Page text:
Luke Henne | Editor-in-Chief
Feb. 2, 2023
Sometimes, it can be hard to admit when the person who should be your greatest foe is worthy of all the success they’ve earned.
Growing up in a family of Steelers fans, Tom Brady is supposed to be the arch nemesis. Being a New York Giants fan, I’m supposed to be the one that gets to brag about how the Giants handed Brady two of his three Super Bowl losses.
With a brother that latched on to Brady and the New England Patriots from the time he was 8 years old, all the circumstances told me I shouldn’t be able to stand Brady.
I never, not once, had a problem rooting for Brady. In fact, the only NFL game I attended this season was when the Steelers played Brady and the Tampa Bay Buccaneers.
Why? Because Brady is the best to ever play the game of football, and I wanted to see him one final time before he retired.
On Wednesday, Brady retired for the second time, saying that this one was “for good.” His first retirement came on Feb. 1, 2022, exactly one year prior to his most-recent announcement.
Just 40 days after hanging them up for the first time, Brady unretired and came back for the 2022 campaign.
Why? Because his will to win and desire to compete are unmatched by just about anyone who’s ever played a professional sport.
Brady’s Patriots missed the postseason in two of his first three seasons in the league, and a torn ACL in the 2008 season opener caused him to miss the rest of the season, but this was arguably one of the toughest years of Brady’s career.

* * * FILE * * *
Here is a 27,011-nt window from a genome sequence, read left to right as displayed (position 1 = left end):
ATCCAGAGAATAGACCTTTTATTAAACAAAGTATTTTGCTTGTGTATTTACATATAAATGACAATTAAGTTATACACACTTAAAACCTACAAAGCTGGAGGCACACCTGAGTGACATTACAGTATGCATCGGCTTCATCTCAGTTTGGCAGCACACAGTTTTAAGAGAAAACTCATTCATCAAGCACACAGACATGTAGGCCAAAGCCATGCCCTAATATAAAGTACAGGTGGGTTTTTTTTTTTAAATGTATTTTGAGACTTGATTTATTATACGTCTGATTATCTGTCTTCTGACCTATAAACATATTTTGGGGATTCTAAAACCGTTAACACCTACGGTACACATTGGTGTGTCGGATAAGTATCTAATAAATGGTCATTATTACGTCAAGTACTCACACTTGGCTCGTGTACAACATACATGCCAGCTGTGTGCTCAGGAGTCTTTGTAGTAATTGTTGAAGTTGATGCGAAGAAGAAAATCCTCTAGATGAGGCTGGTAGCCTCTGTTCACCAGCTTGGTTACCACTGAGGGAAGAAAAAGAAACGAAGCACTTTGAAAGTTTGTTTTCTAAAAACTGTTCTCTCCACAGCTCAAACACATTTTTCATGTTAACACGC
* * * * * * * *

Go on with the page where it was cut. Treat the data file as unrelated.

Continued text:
In his first two seasons with the Buccaneers, Brady won a Super Bowl in 2020 and erased a 24-point deficit in what would be a heartbreaking playoff loss to the eventual-champion Los Angeles Rams in 2021.
During the 2022 campaign, Brady dealt with numerous injuries to key players, but he also split from longtime wife Gisele Bündchen after more than 13 years of marriage.
Yet somehow, someway, Brady persevered and led Tampa Bay to its third-consecutive division title. Although the Buccaneers were 8-9, Brady found a way into the playoffs yet again.
Even in a first-round matchup in which they were humiliated by the Dallas Cowboys 31-14, Brady stayed in for the entire game, giving all he had left to give to the game that had given him so much.
The sixth-round pick in the 2000 NFL Draft was never supposed to make it this far. He was supposed to be the backup to Drew Bledsoe in New England, but fate had different plans.
After Bledsoe went down with an injury, Brady slotted in, and the rest is history.
There’s no disputing that Brady not only changed the trajectory of both the Patriots and Buccaneers franchises forever, but he changed the game forever.
In his storied career, Brady appeared in 10 Super Bowls (won seven), while also earning five Super Bowl MVP Awards, three NFL MVP Awards and 15 trips to the NFL Pro Bowl.
He also holds the league’s records for most career quarterback wins, passing completions, passing yards and passing touchdowns.
Brady’s impact goes beyond the statistics and accolades.
He earned his way to glory, and never gave up when circumstances were difficult. Even after all he’d accomplished prior to his first retirement, he came back for one final season because of his innate hunger for success on the football field.
If this is truly the end of Brady’s career, I hope you’ve enjoyed it as much as I have.
Even as a Giants fan living amongst a family of Steelers fans who are continually annoyed by my brother being a Patriots fan, it was never hard to watch Brady thrive on a continual basis.
Winners will do whatever it takes to win, and Brady did that for 23 seasons.